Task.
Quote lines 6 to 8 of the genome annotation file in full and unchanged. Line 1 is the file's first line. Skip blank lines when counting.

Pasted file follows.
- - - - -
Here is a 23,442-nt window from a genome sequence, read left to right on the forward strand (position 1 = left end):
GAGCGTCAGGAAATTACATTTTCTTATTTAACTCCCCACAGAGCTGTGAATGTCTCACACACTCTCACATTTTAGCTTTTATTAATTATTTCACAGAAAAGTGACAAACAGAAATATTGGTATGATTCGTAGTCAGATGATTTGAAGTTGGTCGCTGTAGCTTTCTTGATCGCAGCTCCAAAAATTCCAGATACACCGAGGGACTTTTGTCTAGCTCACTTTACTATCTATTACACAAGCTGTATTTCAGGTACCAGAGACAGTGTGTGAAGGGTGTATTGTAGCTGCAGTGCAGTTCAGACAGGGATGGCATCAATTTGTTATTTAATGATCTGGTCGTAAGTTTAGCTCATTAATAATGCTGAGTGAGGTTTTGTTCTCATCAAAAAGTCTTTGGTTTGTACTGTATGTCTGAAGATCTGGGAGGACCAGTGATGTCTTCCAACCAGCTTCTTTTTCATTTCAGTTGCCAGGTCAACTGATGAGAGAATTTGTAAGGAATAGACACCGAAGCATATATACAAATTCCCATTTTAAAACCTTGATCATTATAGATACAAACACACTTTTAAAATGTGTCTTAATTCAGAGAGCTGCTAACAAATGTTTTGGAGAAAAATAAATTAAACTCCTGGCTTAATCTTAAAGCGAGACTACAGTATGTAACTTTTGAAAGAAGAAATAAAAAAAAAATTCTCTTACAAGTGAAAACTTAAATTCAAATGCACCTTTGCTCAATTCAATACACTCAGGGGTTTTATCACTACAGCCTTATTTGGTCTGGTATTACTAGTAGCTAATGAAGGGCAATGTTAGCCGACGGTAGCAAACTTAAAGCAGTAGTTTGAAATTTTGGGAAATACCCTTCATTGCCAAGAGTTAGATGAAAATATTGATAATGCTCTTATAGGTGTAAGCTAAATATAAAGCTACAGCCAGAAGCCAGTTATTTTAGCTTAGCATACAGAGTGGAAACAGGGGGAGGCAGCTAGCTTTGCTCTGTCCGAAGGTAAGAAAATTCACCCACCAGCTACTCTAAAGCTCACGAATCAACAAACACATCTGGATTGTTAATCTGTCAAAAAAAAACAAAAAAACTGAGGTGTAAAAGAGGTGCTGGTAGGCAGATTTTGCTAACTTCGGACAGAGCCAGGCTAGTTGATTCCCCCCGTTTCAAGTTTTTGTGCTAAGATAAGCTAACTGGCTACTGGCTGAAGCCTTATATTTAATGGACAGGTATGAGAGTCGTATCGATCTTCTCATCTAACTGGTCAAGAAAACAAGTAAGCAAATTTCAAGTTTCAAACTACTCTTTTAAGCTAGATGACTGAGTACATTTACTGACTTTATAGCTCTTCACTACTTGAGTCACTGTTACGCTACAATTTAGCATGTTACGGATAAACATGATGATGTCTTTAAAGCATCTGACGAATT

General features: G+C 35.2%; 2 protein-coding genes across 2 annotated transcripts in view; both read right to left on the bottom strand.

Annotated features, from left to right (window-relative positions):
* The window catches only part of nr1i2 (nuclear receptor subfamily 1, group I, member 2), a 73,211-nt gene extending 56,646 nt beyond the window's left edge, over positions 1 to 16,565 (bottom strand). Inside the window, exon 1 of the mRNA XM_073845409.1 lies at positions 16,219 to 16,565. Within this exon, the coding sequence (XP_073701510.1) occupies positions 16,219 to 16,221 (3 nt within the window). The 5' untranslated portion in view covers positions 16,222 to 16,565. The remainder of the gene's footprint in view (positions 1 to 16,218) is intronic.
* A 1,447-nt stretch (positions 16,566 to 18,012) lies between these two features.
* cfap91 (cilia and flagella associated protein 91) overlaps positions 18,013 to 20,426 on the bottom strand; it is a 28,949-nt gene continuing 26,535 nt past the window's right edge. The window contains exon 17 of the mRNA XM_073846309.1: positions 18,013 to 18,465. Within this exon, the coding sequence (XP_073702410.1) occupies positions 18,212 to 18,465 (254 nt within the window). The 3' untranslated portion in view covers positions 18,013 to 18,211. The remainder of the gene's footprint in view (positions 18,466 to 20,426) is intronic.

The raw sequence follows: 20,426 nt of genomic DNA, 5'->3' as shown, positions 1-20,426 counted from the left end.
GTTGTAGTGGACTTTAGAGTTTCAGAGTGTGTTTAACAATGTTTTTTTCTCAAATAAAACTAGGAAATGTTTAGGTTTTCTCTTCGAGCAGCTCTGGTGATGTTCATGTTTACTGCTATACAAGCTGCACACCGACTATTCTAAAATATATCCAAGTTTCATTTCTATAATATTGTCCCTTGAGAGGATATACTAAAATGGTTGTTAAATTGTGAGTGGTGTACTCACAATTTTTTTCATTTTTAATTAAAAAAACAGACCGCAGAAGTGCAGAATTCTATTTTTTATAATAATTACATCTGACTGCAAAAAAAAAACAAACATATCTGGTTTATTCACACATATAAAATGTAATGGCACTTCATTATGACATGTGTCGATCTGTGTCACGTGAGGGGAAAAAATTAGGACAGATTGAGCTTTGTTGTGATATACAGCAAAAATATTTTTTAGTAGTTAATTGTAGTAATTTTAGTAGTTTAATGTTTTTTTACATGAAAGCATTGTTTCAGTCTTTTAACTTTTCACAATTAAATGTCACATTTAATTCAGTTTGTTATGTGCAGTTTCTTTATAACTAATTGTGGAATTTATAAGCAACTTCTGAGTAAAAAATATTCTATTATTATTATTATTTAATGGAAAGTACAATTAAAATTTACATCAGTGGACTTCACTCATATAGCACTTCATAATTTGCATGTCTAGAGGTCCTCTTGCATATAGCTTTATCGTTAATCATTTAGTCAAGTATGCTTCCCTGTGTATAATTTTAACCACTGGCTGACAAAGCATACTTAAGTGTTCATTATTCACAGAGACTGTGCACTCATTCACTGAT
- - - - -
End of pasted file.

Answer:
* A 1,447-nt stretch (positions 16,566 to 18,012) lies between these two features.
* cfap91 (cilia and flagella associated protein 91) overlaps positions 18,013 to 20,426 on the bottom strand; it is a 28,949-nt gene continuing 26,535 nt past the window's right edge. The window contains exon 17 of the mRNA XM_073846309.1: positions 18,013 to 18,465. Within this exon, the coding sequence (XP_073702410.1) occupies positions 18,212 to 18,465 (254 nt within the window). The 3' untranslated portion in view covers positions 18,013 to 18,211. The remainder of the gene's footprint in view (positions 18,466 to 20,426) is intronic.

The raw sequence follows: 20,426 nt of genomic DNA, 5'->3' as shown, positions 1-20,426 counted from the left end.